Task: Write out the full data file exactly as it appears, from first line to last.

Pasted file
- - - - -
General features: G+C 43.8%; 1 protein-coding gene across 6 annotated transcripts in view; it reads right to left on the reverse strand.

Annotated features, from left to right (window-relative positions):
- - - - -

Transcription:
General features: G+C 43.8%; 1 protein-coding gene across 6 annotated transcripts in view; it reads right to left on the reverse strand.

Annotated features, from left to right (window-relative positions):